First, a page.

The villages, I decide, will have to wait. Food is my mission and I head straight to Marathia restaurant, where Marinos Souranis has turned his beach bar into a gastro-heaven.

He is sourcing the finest local products – black sea bream, lobsters and fennel – and transforming them into dishes so scrumptious you’ll want to eat your way through the entire menu.

Marinos is only able to create such high-end cuisine because of the local producers. I’m taken to meet Yiannis, who lives high on the slopes of Mount Kehrovouni. He originally trained as a civil engineer but he’s reinvented himself as cheesemaker, producing varieties so good that they’ve made it on to the menus of Greece’s finest restaurants.
Another Yiannis, whose culinary workshop is next to the harbour, is the most celebrated producer of louza, a speciality pork loin that’s flavoured in a red-wine marinade before being dry-cured for 40 days.

The views from the upper slopes are breathtaking: the entire Aegean is spread out before me like a liquid carpet
And then there’s Alexandros Kouris, a former businessman who set up a micro-brewery called Nissos: it’s brewing beer so delicious that his pilsner has become the first Greek beer to win the coveted European Beer Star.

I drive higher into mountains, passing near-vertical villages, domed churches and the island’s famously decorative pigeon towers, built centuries ago by the Venetian occupiers.

The views from the upper slopes are breathtaking: the entire Aegean is spread out before me like a liquid carpet.

Here on the summit of Mount Tsiknias are the vines of T-Oinos winery. The vintages they produce in this granite-strewn terrain are so clean and packed with minerals that they’ve made it into such esteemed hotels as the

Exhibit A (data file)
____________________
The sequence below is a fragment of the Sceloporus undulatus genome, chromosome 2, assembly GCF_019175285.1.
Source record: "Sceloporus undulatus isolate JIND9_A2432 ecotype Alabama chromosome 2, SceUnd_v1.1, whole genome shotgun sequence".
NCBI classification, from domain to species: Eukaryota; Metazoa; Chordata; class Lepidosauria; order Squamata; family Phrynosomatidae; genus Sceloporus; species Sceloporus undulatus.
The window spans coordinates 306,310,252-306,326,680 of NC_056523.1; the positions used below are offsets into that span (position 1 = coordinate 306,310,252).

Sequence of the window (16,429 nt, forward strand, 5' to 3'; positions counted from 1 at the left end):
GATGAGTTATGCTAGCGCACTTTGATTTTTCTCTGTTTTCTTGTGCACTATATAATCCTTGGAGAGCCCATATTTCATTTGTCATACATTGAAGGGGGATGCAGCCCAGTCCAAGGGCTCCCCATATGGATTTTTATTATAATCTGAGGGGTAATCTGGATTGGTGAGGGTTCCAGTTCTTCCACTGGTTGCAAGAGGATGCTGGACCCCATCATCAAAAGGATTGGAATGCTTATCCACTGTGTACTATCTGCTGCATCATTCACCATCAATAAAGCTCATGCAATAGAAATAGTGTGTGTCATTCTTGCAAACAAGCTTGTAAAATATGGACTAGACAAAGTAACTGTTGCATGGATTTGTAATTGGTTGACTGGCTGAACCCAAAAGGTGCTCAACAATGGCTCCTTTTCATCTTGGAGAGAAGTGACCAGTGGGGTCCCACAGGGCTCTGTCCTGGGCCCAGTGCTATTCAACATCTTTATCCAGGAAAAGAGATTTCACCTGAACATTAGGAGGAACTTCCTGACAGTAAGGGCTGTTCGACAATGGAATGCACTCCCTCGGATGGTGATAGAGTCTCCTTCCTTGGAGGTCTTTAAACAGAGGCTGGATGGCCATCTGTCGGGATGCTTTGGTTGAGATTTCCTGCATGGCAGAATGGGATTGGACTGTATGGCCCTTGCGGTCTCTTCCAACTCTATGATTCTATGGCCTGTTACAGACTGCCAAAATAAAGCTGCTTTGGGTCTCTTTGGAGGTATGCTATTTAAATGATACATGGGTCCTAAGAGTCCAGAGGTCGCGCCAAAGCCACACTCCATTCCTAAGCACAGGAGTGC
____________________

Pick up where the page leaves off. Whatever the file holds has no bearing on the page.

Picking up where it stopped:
Dorchester in London, the Plaza Athenee in Paris, and Monaco’s Louis XV.

You can see neighbouring Paros from the top of Tinos – it’s just over an hour away by ferry – but the two islands are chalk and cheese. Paros feels richer and attracts visitors so glamorous that the entire island feels like a beauty contest.

But scratch at the surface and you find the same love of terroir (the French expression for home-grown quality) that is the new buzzword of the Cyclades.

Like Tinos, Paros has vineyards and vegetable plots. It also has fishermen aplenty, who spend their mornings thwacking newly caught octopus against the harbour’s flagstones in order to tenderise the meat.

The best place to sample the local seafood is the old port, where restaurants like Barbarossa serve grouper in a lettuce sauce. Sounds unappealing?

It tastes like heaven, especially when washed down with a barrel-aged assyrtiko wine the colour of honey.

If my father had ordered this, rather than retsina, he certainly wouldn’t have sent it back
Back on Santorini, I chat with Yannis Valambous, a former financier in his mid-30s who quit his job in London to establish a high-end winery.

‘Greece needs more enterprising people,’ he says. ‘I read about assyrtiko being the new hot grape and decided to act.’

After an investment of £1.5million, his Vassaltis winery has started producing superb wines.

I wind down my evening at Domaine Sigalas, where Panayiota Kalogeropoulou (try saying that after a few glasses) pours me world-class wine.

Sigalas has a terrace bar, great nibbles and a reputation for hospitality. This is a place to watch the sun slump slowly into the Aegean while slugging a glass of rich, late-vintage nychteri.
If my father had ordered this, rather than retsina, he certainly wouldn’t have sent it back.